We have been blessed with rainfall this spring throughout north Florida, and it has ensured excellent stands in our planted crops and kept crops free from moisture stress.

In most cases the amount of rainfall hasn’t overwhelmed our sandy soils, but has certainly created some inconveniences.

It has also created a few challenges in managing plant nutrients in our cotton crops, especially on our deep sandy soils and those without a poultry litter history. 

Lately, I have been watching our cotton crop get more pale with each passing rain.

Because of the likelihood of nitrogen to leach from our soils, the University of Florida suggests 30 pounds of additional nitrogen for each leaching rainfall event.

Fortunately, cotton is one of the more forgiving crops we grow with a low nitrogen requirement and a deep taproot.

I obtained rainfall data for several weather stations in the Suwannee Valley for the period June 3 to July 10, 2013. The rainfall totals are shown in the table below.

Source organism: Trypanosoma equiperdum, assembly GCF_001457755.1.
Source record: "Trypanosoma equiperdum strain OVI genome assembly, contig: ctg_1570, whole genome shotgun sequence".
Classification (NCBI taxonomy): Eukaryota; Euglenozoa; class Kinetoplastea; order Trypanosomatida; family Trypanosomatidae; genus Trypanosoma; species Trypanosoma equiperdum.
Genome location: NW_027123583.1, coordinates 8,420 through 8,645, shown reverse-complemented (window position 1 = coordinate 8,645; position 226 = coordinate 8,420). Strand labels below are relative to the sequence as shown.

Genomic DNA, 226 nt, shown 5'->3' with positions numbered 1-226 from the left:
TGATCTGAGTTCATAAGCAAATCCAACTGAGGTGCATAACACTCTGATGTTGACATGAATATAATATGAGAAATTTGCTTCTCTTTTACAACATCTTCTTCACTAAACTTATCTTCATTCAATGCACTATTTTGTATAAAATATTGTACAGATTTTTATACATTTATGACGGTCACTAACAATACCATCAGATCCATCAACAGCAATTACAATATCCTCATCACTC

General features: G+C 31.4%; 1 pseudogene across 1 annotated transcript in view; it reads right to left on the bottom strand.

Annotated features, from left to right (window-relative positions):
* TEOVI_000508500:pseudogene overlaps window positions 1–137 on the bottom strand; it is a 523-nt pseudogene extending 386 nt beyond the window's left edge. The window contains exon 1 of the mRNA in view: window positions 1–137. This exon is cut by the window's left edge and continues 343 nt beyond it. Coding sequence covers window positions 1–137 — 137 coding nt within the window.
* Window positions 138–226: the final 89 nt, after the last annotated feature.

What isn’t shown is what we recommend as a leaching rainfall event: Greater than 3-inchesin 3 days or 4-inchesin 7 days. I did not have time to analyze every weather station, but the SVAEC station at Live Oak/Wellborn had 4 seperate seven day periods with over 4-inchesof rain during this period.  


Rainfall June 3 – July 10, 2013















All of our cotton farmers has recieved different rainfall quantities than these, and there is a wide range of planting and fertilization dates. However, I have suggested that each of them consider a supplemental fertilization of 30 pounds of nitrogen and 20-30 pounds of potash if they have received these leaching rainfall events on their fields after their fertilizer was applied.

We know cotton has a large potassium demand, reaching 3.0 pounds per acre per day at peak bloom. It is important to correct deficiencies of nitrogen and potassium by the third week of bloom.


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